Updated: 27 September 2012
Research Reveals That Wrack Rescues Rather Than Ruins Fragile Beach Ecosystems
Source: Suzanne Guldimann, Malibu Surfside News
Beach ecology was in the spotlight at a special seminar at Malibu City Hall last week.
"A lot of people don't think about beaches as ecosystems," Karen Martin, professor of biology at Pepperdine University, told the audience. "The traditional way to think about beaches is as playgrounds and hazards. We want to start thinking about them as ecosystems."
Martin, who 10 years ago developed the successful "Grunion Greeter" program to promote awareness and gather data on the small California fish that spawns on local beaches during spring and summer high tides, is currently involved with the non profit Beach Ecology Coalition and focused on the importance of natural, undisturbed kelp wrack in maintaining a healthy and vibrant ecosystem on Southland beaches.
"All over the world [people are] concerned about what's happening on beaches," Martin said. [Beaches are] wildlife habitat. She quoted journalist John Balzar, who wrote, "Where the sand turns wet, the greatest wilderness on the planet begins."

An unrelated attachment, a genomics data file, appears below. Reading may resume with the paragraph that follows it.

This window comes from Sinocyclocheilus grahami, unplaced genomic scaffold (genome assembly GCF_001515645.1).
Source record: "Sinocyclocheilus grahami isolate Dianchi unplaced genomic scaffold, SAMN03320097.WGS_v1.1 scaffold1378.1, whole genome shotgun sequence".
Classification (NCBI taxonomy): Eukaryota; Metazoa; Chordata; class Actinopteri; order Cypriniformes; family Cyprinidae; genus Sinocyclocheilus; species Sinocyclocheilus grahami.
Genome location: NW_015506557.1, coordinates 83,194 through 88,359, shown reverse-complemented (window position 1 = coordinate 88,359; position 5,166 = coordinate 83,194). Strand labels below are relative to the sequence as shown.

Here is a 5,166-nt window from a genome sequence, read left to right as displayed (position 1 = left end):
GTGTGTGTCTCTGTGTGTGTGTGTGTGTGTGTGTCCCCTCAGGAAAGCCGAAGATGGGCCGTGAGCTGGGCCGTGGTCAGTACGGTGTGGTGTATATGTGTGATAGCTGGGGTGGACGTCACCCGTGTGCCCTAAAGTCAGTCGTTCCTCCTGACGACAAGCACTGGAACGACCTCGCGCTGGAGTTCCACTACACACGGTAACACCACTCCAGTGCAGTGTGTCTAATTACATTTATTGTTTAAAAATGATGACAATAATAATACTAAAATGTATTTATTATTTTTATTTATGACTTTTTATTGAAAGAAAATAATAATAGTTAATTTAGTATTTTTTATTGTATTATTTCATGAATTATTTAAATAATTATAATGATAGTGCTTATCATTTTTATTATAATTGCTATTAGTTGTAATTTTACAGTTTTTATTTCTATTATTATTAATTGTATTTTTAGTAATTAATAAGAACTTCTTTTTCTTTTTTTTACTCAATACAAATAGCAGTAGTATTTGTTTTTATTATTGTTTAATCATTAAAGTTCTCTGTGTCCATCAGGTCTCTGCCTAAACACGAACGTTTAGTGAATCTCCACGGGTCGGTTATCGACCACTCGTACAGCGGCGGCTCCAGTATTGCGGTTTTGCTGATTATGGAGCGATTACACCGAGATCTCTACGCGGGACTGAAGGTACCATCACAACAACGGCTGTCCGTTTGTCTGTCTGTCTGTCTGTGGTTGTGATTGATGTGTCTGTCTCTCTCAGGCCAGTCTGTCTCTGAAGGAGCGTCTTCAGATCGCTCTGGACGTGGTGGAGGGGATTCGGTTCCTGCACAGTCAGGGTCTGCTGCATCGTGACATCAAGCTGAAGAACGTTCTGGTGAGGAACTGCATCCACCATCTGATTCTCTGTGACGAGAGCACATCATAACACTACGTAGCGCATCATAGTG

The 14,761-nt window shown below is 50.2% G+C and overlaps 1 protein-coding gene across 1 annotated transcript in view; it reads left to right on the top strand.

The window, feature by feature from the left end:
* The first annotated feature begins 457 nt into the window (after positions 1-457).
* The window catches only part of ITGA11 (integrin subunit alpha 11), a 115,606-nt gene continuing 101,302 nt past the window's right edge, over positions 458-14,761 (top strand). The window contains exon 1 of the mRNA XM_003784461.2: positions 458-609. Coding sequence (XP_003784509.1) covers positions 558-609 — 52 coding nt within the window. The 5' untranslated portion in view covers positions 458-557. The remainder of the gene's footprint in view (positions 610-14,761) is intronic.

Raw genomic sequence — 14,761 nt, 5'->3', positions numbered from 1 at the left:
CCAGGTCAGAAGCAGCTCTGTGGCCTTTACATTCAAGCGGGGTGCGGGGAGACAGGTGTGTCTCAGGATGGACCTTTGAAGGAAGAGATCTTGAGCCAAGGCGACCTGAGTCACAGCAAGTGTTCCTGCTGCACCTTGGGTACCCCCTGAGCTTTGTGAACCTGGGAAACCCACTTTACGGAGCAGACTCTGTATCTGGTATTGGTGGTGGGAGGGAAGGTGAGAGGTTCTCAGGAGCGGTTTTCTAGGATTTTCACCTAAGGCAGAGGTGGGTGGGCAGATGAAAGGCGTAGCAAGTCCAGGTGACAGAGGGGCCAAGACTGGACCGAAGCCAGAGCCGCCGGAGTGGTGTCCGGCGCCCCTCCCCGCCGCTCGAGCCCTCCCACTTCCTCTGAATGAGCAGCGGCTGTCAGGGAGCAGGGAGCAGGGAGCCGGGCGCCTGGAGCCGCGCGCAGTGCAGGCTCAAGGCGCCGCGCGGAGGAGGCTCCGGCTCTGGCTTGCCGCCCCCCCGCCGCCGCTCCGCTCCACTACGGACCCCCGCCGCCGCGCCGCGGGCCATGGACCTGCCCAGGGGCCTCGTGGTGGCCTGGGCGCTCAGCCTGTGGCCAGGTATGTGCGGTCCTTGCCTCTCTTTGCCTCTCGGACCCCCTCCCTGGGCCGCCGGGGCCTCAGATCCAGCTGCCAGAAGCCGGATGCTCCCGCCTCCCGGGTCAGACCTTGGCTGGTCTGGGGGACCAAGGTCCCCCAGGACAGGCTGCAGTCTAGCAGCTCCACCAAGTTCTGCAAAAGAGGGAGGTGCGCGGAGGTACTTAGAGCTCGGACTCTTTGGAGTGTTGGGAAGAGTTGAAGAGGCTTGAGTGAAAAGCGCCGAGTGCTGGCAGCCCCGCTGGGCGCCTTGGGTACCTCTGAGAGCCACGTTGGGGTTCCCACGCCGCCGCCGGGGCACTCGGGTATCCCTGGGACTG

"There are beach wildflowers-native plants not really seen except on beaches, nowhere else in world," Martin said, adding that beaches are also nurseries for many animals, ranging from marine mammals like sea lions, to grunion, a wide variety of invertebrates, and endangered bird species, including the least tern.
"There are also reptiles-the silver sand lizard, sea turtles. We're starting to get sea turtles more and more in Malibu, visiting, not breeding, but resting on shore. [It's] critical habitat necessary for animals to complete their life cycle."
Martin explained that mechanized beach maintenance, using heavy equipment to rake the beach and remove kelp, can transform key habitat into a wasteland.
"On a completely groomed beach there are no grunion eggs left." Martin described the look as a "Zen garden."
"When you groom like that, yes, you may have nice clean beach but you lose something that can't be replaced," she said.
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